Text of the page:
Is this gorgeous or what? The silk makes it look almost translucent, as if it were made of water. No wonder this yarn spawned a whole series of watery yarn names.
I didn't bother to photograph the package, since there are great shots of it (plus a swatch) on Ute's page. I just headed off to play with the yarn.
I didn't work on it yesterday, because I had bigger fish to fry (Tina, your ocean theme is making me crazy!)
The Pea had her first ever riding lesson!
I had forgotten how frightened she used to be of horses. This time she groomed, she rode, she even had her foot stepped on, and she loved it all. Next week her instructor will let her have a bridle. The only downer for me was that I discovered that one of the scents I can no longer smell, along with lilacs and lavender, is horse breath. Horse breath is one of the great perfumes of the world.
Then Paul and I went to the Utah premier of "Des Canyons aux Etoiles/From the Canyons to the Stars" by Olivier Messiaen. It's kind of a joke that this amazing piece of music, inspired by the Utah landscape and written in 1974, was performed in Utah for the first time yesterday. Afterwards while we were waiting for the Trax train I heard a man say, "I can see why it hasn't been performed in Utah before." His wife said, "If they perform it again, I don't think I'll go." That was kind of how Paul felt about it. When I asked if there was anything he liked about the concert, he said, "I really liked the last note. Do you think he did that last note on purpose?" (It is a pretty dissonant piece, but each section ends on a major triad.)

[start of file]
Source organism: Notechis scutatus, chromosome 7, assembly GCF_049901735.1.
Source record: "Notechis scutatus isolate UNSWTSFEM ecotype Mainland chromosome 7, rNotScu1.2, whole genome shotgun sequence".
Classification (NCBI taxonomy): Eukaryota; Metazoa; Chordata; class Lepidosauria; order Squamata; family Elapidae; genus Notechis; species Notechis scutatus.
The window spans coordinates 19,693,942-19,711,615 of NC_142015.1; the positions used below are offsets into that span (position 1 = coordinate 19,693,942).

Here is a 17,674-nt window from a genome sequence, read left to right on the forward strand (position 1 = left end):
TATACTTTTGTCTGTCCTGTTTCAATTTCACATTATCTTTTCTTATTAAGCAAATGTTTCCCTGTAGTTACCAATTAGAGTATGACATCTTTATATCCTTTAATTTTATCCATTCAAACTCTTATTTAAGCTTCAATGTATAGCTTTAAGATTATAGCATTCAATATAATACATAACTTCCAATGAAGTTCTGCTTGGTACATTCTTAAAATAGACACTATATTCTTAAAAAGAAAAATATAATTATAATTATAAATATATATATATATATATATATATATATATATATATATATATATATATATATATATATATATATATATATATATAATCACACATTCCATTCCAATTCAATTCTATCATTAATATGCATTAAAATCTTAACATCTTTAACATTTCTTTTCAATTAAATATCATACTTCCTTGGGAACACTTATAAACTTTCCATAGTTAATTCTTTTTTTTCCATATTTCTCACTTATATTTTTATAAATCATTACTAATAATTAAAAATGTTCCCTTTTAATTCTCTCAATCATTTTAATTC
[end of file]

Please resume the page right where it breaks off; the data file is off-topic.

I loved it. I think the best thing I have gotten out of my music education so far is discovering Messiaen. People in the Salt Lake area can still catch it tonight at Abravanel at 8:00 p.m. (lecture at 7:15).
It was my first time riding Trax, too! This is kind of another joke. I have ridden trains, subways, and busses in New York, London, Boston, Toronto and Vienna, plus the San Francisco trolley and New Orleans streetcar (that one every day to school for two years), but had never been on Trax before last night.
I took my Knitting in the Dark sock on this outing, and worked on it at the restaurant while waiting for Paul, during the concert lecture, at intermission, during a couple of movements near the end of the concert, and of course on the train.
I could add another public transit first to my list when I go to San Diego next week; there are apparently two great yarn shops within a short Coaster ride from my hotel. I am really torn about this. Think of all the knitting time I could have while Paul is in his meeting. We can go to the Maritime Museum, the opera, and the Mormon Battalion Museum (Paul's great-grandfather was in the Battalion) together, so I will have done something while in San Diego, and then knit the rest of the time. Plus it will save me money to stay out of yarn shops.
But on the other hand, I strongly believe that it is my duty as a traveller (rather than a mere tourist) to break new ground and discover hitherto unknown (by me) yarn shops when I travel. I have knocked myself out bigtime to get to places like Village Yarns in Toronto, and Greenwich Yarn and Artfibers Gallery in San Francisco. These were wonderful experiences, never mind that I still haven't knitted most of what I bought there.
Will I always regret not having been to The Black Sheep and Common Threads, when they are just a short train ride away from my hotel?